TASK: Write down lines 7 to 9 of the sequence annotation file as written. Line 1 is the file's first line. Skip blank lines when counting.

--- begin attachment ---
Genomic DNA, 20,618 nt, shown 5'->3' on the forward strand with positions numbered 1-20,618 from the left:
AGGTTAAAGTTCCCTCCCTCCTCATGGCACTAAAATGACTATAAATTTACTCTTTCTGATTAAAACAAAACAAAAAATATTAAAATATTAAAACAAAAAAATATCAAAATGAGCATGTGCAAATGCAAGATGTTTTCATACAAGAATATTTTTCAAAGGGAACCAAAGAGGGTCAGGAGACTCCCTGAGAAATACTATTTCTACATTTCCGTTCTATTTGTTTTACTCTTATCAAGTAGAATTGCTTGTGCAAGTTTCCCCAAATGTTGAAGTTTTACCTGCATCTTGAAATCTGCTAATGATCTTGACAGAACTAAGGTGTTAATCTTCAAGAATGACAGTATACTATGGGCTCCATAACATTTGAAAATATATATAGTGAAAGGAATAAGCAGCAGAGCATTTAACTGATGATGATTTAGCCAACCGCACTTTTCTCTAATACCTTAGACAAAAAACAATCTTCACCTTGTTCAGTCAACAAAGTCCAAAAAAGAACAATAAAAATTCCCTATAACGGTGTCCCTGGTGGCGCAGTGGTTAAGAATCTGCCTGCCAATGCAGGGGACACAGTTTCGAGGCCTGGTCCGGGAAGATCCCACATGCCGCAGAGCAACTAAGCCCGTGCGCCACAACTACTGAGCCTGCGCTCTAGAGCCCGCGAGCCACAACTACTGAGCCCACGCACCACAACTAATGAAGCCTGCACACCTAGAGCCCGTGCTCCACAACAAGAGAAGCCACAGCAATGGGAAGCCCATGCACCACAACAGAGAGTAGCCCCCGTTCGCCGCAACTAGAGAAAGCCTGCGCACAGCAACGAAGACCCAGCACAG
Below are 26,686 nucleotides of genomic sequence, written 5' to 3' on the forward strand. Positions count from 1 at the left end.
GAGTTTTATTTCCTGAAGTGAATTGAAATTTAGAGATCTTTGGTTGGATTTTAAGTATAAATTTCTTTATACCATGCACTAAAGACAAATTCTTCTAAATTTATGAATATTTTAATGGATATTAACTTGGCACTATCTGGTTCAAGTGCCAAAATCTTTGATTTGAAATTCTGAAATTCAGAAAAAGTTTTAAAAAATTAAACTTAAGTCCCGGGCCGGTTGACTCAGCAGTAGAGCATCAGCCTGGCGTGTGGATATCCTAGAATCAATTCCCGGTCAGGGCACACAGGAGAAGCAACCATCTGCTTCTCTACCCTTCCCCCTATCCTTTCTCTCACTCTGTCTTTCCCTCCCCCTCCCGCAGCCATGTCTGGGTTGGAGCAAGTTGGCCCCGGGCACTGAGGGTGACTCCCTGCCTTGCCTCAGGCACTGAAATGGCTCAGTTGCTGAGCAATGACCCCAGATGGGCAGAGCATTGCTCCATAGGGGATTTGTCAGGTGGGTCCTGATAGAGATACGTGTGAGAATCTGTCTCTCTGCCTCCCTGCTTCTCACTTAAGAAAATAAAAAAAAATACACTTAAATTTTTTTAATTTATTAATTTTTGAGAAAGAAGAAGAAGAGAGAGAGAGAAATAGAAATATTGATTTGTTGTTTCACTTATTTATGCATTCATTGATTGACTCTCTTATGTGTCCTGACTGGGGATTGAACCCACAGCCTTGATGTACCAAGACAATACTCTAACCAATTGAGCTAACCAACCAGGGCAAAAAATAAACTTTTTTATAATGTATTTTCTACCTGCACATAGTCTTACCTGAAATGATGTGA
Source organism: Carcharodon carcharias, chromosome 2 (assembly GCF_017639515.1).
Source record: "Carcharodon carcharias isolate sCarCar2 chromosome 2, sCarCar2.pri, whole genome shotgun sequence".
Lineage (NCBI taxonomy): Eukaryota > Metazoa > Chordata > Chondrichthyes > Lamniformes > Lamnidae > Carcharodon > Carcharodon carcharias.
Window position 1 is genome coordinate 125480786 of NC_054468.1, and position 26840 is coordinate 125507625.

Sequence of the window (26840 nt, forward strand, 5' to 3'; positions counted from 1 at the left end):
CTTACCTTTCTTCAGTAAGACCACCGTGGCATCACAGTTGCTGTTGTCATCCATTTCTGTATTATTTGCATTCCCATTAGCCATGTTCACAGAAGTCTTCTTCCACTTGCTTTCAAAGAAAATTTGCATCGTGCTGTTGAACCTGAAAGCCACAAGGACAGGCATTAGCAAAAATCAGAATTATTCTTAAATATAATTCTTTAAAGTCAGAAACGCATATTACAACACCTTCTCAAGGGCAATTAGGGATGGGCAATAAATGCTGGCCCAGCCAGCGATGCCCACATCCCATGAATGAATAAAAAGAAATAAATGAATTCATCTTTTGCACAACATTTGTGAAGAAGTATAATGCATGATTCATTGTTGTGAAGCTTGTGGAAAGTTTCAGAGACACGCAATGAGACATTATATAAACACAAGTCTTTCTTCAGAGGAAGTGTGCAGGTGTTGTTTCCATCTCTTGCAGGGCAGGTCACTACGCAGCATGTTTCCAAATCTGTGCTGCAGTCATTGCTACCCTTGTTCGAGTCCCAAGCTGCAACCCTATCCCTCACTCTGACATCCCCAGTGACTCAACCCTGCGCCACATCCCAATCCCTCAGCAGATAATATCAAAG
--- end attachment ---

Lineage (NCBI taxonomy): Eukaryota > Metazoa > Chordata > Chondrichthyes > Lamniformes > Lamnidae > Carcharodon > Carcharodon carcharias.
Window position 1 is genome coordinate 125480786 of NC_054468.1, and position 26840 is coordinate 125507625.

Sequence of the window (26840 nt, forward strand, 5' to 3'; positions counted from 1 at the left end):